06 May 2014

Tapering in mountain ultramarathon running

The mountain ultramarathon race season is now certainly here, both with big races like the upcoming Transvulcania this weekend, but also with an increasing number of local races when more and more of the winter snow is disappearing. I have still not decided if, and when, to race before this year’s main event for me, Petite Trotte à Léon, in the end of August. One thing that makes me hesitate is the disruption in my training that preparation before and recovery after the race will cause. I could of course just run a race like a longer training run, but that would most likely be too stressful and lead to even longer need for recovery, so some kind of tapering before the race would most likely be needed. I just came across an interesting blog post about tapering written in Swedish by Johan Renström. It is written from a personal perspective and not focused on ultramarathon running specifically, but it inspired me to look at what is known about tapering for endurance running. First, there are different definitions of what tapering is, but the scientific definition appears to be “a progressive nonlinear reduction of the training load during a variable period of time in an attempt to reduce the physiological and psychological stress of daily training and optimize sports performance” (Mujika & Padilla “Scientific basis for precompetition tapering strategies” Med Sci Sport Exerc 2003; 35: 1182-1187).

In his blog post, Renström refers to the probably best quoted study about tapering in recent years which is a metaanalysis of the effects of tapering on athletic performance by Bosquet and colleagues (Bosquet et al “Effects of tapering on performance: A meta-analysis” Med Sci Sports Exerc 2007; 39: 1358-1365). In this metaanalysis 27 out of 182 potential studies of tapering on competitive athletes were included and there was for instance eight studies of swimmers (number of athletes [N] = 249), six studies of cyclists (N = 80) and nine studies on runners (N = 110). The overall results show a maximal, albeit still small to moderate, gain of a tapering intervention of 2-weeks duration where the training volume is exponentially decreased by 41-60%, without any modification of either training intensity or frequency (see Figure below). The mean improvement was 1.96%, clearly of relevance for competitive athletes as such an improvement in for instance Olympic swimming or track and field running is larger than the difference between the gold medalist and fourth place in general.

The effect of tapering (From Bosquet et al 2007)
The strength of this meta-analysis is the amount of data included. However, this is also the weakness as my main critique of the study that it is difficult to draw conclusions regarding tapering for a specific sport based on data from a lot of very different sports. In my teens I competed rather seriously in military pentathlon, a sport containing heavy elements of both swimming and running, and my own personal experience is that tapering for swimming is clearly different than for running. The authors also clearly state this in the paper and discuss the differences between sports, but in the interpretation of the study afterwards the general findings are those that are applied whatever sport. There are clear differences between swimming, running and cycling (see Figure below), and although the numbers are too small to draw conclusions with certainty, it appears that for running the optimal taper duration appear to be 8-14 days and that the optimal decrease in training volume is somewhere between 21-60%.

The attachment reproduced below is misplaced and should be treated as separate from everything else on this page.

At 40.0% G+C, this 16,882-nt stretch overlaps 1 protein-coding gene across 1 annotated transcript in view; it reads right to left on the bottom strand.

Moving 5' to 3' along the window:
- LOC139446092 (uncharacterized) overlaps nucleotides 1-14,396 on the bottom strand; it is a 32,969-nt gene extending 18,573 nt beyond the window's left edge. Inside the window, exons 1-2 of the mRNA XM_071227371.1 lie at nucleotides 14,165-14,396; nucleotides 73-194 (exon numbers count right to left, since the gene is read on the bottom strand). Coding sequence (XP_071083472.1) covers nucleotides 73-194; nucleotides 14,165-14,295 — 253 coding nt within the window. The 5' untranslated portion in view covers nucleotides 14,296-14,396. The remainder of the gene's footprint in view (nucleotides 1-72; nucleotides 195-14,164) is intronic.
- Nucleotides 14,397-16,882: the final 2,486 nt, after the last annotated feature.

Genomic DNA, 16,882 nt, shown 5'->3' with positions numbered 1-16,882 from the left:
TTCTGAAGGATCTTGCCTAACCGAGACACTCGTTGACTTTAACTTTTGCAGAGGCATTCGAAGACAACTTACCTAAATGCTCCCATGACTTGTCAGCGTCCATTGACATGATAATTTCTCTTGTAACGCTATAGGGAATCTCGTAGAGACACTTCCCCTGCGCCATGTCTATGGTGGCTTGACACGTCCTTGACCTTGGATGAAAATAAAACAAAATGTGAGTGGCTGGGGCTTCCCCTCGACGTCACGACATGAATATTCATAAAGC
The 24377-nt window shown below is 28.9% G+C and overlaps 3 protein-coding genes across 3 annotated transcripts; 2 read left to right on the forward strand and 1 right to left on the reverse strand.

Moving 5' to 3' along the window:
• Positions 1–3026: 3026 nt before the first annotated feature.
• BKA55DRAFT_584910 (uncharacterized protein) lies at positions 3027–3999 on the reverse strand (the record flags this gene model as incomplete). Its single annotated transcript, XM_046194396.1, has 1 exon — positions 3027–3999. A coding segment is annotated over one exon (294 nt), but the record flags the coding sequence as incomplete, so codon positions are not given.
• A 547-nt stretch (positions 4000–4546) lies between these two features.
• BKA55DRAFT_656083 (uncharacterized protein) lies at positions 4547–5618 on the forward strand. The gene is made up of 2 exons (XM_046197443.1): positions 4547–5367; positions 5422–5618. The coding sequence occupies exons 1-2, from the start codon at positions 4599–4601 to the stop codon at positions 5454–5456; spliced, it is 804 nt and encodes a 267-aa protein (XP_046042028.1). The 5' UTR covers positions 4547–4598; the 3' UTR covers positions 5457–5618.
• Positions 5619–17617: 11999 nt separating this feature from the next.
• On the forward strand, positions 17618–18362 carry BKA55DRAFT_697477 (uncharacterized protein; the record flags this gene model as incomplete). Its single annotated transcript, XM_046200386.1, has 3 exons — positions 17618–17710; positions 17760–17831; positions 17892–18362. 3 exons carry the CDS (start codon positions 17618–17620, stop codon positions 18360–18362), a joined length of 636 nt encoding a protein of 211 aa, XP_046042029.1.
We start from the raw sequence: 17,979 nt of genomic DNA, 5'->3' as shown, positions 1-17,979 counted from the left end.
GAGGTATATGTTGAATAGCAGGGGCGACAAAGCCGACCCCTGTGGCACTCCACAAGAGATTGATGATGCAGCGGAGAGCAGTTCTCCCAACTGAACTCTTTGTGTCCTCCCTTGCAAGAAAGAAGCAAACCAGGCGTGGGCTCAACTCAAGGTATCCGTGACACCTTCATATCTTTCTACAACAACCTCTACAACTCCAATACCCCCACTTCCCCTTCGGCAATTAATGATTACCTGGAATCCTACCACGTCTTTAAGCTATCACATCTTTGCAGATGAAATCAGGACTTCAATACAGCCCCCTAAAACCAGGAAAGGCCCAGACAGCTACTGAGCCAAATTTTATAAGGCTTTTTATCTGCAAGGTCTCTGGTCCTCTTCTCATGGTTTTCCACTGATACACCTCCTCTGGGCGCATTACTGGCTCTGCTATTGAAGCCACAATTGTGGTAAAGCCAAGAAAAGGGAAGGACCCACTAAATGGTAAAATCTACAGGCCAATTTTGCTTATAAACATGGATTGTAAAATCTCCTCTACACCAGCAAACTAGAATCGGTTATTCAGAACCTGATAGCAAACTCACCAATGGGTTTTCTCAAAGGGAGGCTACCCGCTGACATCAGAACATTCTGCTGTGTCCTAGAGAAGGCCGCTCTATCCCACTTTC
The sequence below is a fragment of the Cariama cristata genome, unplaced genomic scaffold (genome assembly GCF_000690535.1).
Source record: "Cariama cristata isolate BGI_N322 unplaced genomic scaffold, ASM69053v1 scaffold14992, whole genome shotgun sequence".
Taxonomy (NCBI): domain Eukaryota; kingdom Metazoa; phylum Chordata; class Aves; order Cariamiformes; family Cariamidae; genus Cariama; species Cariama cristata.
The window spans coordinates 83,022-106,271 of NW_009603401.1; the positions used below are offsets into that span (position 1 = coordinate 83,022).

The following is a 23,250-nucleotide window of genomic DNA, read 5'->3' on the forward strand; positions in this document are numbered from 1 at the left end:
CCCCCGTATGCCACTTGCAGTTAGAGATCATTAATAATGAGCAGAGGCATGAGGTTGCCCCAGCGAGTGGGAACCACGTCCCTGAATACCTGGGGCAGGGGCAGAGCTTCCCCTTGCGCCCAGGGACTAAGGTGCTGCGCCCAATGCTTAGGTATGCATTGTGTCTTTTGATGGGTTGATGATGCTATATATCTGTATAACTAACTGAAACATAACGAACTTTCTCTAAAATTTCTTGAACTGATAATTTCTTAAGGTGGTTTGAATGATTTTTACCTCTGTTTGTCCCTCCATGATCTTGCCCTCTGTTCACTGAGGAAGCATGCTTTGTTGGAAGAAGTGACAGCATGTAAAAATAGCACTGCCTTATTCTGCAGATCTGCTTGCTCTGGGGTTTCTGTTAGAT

The effect of tapering in different sports (From Bosquet et al 2007)
The studies included are all focused on short running performances and it is unclear whether the results could be applied to longer ultramarathon distances and whether for instance longer tapering would be more beneficial for longer distances. However, results from a large new review from the same authors involving training cessation shows measurable negative effects on muscular performance already after 15 to 28 days (Bosquet et al “Effect of training cessation on muscular performance: A meta-analysis” Scand J Med Sci Sport 2013; 23: 140-149). The data with regards to mid-distance running is somewhat conflicting both with regards to duration as some studies indicate that training can be reduced for as much as 15 weeks without loss of endurance performance (Hickson et al “Reduced training duration effects on aerobic power, endurance, and cardiac growth” J Appl Physiol 1982; 53: 225-229). With regards to volume reduction some studies indicate that low-volume tapering is better than moderate-volume (Shepley et al J “Physiological effects of tapering in highly trained athletes” Appl Physiol 1992; 53: 706-711; Mujika et al “Physiological responses to a 6-day taper in middle-distance runners: influence of training intensity and volume” Med Sci Sports Exerc 2000; 32: 511-517) and that the 21-60% found to be beneficial in Bosquet’s study would be a too small reduction. There are some studies indicating that progressive tapering (either linear or exponential [see figure below]) might be more beneficial than step (Zarkadas et al “Taper increases performance and aerobic power in triathletes” Med Sci Sports Exerc 1994; 26:34-39; Houmard et al “Reduced training maintains performance in distance runners” Int J Sports Med 1990; 11-46-52). This appears to be the case not only for aerobic capacity, but also muscle power (Brännström et al “Effects and mechanisms of tapering in maximizing muscular power” Sport Art 2013; 1: 18-23). A new computer simulation of tapering schemes indicate that increasing the training load by 20 to 30% during the final three days of the taper my even optimize performance so there is clearly a need for more research with regards to this (Thomas et al “Computer simulations assessing the potential performance benefit of a final increase in training during pre-event taper” J Strength Cond Res 2009; 23: 1729-1736).